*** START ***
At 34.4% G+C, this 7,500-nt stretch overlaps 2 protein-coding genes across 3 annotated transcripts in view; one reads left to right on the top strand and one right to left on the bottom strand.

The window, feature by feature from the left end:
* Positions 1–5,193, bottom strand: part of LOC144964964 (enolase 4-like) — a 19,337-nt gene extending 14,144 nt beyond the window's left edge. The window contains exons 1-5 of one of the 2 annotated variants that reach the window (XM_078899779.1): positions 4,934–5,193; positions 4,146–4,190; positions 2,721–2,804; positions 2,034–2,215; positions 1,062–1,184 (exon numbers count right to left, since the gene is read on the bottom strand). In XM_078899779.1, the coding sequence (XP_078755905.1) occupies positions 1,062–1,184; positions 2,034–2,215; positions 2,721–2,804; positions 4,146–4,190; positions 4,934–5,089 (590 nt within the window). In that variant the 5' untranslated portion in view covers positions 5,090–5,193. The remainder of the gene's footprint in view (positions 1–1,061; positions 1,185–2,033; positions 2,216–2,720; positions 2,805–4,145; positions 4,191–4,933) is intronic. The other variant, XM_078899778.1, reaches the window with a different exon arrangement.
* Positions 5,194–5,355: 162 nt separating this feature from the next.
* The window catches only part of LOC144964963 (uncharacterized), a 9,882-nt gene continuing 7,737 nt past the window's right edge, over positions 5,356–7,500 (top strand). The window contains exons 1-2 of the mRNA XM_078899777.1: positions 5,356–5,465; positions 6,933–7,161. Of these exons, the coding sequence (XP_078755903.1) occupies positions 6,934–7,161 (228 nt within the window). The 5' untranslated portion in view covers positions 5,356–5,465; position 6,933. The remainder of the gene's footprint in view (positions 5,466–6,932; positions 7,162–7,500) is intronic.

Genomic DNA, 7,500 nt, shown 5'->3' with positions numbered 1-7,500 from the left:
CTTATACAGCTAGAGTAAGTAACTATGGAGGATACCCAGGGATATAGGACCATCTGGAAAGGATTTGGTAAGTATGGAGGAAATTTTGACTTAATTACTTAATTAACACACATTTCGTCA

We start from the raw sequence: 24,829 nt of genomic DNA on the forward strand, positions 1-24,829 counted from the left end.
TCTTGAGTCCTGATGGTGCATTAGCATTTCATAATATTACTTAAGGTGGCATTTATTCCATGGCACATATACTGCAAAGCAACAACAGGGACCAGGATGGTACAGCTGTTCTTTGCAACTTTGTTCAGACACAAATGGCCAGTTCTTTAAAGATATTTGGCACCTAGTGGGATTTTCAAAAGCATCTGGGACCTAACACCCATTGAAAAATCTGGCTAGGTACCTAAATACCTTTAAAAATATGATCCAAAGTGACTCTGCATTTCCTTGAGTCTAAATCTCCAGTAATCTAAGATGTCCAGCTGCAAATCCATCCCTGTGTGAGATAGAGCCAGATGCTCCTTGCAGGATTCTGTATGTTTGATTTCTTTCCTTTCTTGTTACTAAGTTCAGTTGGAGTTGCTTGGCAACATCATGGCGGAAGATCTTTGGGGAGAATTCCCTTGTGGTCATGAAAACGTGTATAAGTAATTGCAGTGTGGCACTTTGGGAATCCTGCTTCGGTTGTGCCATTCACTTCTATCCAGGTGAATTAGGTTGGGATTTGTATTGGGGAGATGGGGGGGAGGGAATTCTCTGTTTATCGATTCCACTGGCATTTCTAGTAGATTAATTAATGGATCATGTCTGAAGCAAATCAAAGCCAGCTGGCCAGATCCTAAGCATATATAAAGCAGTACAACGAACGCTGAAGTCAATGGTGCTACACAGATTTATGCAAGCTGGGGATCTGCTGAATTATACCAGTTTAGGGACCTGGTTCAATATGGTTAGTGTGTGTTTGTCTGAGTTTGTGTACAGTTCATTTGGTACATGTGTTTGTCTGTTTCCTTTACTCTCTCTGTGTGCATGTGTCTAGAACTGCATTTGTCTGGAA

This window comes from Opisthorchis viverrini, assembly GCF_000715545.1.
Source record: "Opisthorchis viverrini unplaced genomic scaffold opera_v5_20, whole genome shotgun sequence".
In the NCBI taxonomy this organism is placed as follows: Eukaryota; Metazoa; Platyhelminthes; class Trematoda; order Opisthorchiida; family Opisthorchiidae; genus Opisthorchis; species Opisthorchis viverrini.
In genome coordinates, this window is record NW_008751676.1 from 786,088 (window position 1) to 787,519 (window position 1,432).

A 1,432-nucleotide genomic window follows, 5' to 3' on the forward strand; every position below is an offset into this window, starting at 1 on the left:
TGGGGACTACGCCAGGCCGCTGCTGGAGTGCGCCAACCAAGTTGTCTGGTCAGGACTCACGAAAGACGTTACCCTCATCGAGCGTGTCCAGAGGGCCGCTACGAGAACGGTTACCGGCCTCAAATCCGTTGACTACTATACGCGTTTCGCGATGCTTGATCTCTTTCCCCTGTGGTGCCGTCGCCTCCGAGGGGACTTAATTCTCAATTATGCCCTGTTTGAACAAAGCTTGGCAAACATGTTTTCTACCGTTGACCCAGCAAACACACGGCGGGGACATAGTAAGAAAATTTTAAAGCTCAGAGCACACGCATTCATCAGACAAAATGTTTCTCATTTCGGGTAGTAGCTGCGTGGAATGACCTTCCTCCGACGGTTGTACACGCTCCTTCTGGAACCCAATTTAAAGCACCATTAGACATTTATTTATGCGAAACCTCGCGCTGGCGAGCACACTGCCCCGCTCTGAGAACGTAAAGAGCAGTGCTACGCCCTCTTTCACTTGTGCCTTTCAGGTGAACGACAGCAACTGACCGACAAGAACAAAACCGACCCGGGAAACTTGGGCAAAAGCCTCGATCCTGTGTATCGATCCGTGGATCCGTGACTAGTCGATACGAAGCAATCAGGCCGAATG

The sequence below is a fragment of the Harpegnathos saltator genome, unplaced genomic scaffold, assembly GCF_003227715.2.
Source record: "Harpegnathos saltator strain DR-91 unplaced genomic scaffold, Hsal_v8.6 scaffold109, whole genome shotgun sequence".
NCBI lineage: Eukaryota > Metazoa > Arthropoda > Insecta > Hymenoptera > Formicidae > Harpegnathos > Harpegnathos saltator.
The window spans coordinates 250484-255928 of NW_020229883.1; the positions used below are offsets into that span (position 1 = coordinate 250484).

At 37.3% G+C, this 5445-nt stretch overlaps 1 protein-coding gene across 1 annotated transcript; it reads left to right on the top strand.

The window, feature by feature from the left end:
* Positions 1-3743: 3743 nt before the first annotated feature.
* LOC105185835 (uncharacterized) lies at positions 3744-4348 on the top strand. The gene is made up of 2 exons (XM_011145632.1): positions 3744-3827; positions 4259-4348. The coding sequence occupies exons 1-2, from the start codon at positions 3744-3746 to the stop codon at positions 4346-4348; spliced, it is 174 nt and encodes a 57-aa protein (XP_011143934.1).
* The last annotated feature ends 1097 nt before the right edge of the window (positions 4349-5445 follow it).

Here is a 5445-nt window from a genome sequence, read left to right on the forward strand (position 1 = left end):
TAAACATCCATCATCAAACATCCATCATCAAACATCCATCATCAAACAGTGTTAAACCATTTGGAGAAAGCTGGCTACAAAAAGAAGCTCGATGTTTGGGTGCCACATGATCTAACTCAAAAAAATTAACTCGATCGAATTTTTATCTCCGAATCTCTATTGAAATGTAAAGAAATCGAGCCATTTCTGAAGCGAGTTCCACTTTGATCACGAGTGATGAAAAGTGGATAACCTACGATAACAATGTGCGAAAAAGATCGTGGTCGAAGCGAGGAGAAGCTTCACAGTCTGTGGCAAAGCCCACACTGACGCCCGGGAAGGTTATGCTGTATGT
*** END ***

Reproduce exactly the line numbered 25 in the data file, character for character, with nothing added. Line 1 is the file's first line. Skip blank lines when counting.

Here is a 5445-nt window from a genome sequence, read left to right on the forward strand (position 1 = left end):